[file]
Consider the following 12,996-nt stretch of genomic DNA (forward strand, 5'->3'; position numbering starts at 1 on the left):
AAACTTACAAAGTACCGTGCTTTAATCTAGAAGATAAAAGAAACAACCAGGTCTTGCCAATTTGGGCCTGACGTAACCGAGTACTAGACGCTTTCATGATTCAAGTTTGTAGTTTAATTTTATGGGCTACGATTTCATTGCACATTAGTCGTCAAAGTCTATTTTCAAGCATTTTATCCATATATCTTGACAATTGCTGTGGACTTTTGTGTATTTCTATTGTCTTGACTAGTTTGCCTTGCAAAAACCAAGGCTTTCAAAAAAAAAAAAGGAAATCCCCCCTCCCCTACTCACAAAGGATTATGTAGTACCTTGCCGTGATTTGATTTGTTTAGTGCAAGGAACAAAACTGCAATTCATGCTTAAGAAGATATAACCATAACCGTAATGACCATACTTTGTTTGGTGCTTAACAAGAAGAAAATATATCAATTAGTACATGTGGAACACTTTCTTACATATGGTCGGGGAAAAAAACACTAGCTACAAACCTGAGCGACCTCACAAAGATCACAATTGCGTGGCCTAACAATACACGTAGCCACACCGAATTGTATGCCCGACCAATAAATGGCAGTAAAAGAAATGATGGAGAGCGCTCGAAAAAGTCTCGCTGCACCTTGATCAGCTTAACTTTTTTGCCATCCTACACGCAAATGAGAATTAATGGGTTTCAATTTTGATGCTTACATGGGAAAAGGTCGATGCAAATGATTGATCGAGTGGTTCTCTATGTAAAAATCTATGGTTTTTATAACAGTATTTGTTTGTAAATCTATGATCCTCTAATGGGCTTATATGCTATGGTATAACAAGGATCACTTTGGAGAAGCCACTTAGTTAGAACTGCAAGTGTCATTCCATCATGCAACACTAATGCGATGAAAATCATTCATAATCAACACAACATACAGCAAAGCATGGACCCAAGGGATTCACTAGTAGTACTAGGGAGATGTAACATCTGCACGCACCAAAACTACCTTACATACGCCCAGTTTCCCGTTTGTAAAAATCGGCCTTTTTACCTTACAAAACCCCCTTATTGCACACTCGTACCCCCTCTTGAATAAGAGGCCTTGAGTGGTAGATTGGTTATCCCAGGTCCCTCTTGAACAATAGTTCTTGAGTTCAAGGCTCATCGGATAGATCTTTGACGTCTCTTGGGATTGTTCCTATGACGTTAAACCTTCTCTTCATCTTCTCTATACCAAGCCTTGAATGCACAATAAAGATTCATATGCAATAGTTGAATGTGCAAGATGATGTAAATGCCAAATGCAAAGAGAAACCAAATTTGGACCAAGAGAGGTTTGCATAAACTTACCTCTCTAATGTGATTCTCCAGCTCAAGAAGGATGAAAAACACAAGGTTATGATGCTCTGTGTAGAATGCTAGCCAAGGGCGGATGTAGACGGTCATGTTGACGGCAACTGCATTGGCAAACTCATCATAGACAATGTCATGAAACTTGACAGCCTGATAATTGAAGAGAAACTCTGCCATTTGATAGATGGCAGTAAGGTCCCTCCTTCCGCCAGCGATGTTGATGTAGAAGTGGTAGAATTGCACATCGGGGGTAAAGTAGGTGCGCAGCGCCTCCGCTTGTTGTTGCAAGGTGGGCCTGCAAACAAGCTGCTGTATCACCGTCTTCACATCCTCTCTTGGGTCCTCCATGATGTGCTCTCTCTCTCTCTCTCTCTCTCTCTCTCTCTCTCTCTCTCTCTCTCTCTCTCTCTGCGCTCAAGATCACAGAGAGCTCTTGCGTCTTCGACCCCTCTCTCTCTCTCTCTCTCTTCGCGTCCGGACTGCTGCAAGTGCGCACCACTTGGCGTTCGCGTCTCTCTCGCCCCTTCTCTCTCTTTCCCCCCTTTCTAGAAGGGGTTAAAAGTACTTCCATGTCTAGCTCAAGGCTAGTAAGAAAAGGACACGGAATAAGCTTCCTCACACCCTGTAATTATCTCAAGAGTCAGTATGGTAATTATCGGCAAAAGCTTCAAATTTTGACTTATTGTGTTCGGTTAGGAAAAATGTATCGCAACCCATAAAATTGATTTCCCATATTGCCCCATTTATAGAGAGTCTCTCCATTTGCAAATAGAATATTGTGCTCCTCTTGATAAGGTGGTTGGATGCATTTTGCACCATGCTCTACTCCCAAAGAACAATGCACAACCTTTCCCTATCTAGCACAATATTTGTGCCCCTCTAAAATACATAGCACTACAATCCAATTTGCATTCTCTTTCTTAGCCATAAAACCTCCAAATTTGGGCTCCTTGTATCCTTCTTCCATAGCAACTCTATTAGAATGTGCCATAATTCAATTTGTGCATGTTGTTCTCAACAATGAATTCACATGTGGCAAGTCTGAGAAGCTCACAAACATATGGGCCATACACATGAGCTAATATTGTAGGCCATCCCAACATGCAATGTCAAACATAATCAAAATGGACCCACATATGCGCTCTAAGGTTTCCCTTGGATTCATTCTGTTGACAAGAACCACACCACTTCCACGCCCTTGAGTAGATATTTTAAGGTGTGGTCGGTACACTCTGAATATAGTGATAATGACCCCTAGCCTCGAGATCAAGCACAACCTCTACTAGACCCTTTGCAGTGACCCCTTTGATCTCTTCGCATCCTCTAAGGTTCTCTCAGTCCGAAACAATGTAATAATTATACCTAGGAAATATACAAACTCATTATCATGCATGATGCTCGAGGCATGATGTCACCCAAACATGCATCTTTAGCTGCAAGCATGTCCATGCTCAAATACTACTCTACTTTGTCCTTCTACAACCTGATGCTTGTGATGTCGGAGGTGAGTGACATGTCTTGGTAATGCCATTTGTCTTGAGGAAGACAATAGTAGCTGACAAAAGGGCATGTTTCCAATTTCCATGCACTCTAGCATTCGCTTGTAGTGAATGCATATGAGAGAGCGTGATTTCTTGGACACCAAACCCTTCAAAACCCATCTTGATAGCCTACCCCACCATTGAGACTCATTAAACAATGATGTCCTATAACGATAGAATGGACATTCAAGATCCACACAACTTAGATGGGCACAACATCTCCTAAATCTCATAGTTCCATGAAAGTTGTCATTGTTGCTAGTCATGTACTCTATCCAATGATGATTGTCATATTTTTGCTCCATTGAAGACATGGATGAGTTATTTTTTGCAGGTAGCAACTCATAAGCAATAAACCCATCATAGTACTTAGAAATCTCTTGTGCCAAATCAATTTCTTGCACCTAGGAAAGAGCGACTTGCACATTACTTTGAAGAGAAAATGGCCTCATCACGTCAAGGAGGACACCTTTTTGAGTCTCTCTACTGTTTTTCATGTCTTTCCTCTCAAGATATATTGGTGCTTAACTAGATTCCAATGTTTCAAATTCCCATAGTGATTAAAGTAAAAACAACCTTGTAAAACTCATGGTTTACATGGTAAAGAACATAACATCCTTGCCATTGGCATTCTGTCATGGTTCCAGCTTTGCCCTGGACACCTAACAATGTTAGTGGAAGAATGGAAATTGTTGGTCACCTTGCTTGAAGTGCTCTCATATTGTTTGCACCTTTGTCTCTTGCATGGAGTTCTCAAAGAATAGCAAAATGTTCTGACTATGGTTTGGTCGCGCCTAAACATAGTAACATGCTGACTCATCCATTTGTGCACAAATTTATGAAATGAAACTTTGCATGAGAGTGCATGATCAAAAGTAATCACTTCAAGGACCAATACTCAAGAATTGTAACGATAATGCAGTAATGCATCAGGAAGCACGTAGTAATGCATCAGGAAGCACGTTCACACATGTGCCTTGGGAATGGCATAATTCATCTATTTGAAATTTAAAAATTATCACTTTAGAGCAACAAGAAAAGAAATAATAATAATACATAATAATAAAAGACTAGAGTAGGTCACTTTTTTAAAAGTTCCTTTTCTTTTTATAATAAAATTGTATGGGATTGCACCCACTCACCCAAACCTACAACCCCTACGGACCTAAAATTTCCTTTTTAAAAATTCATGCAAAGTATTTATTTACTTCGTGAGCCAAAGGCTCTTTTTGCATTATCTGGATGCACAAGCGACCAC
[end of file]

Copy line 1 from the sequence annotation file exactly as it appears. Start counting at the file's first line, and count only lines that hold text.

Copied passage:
Consider the following 12,996-nt stretch of genomic DNA (forward strand, 5'->3'; position numbering starts at 1 on the left):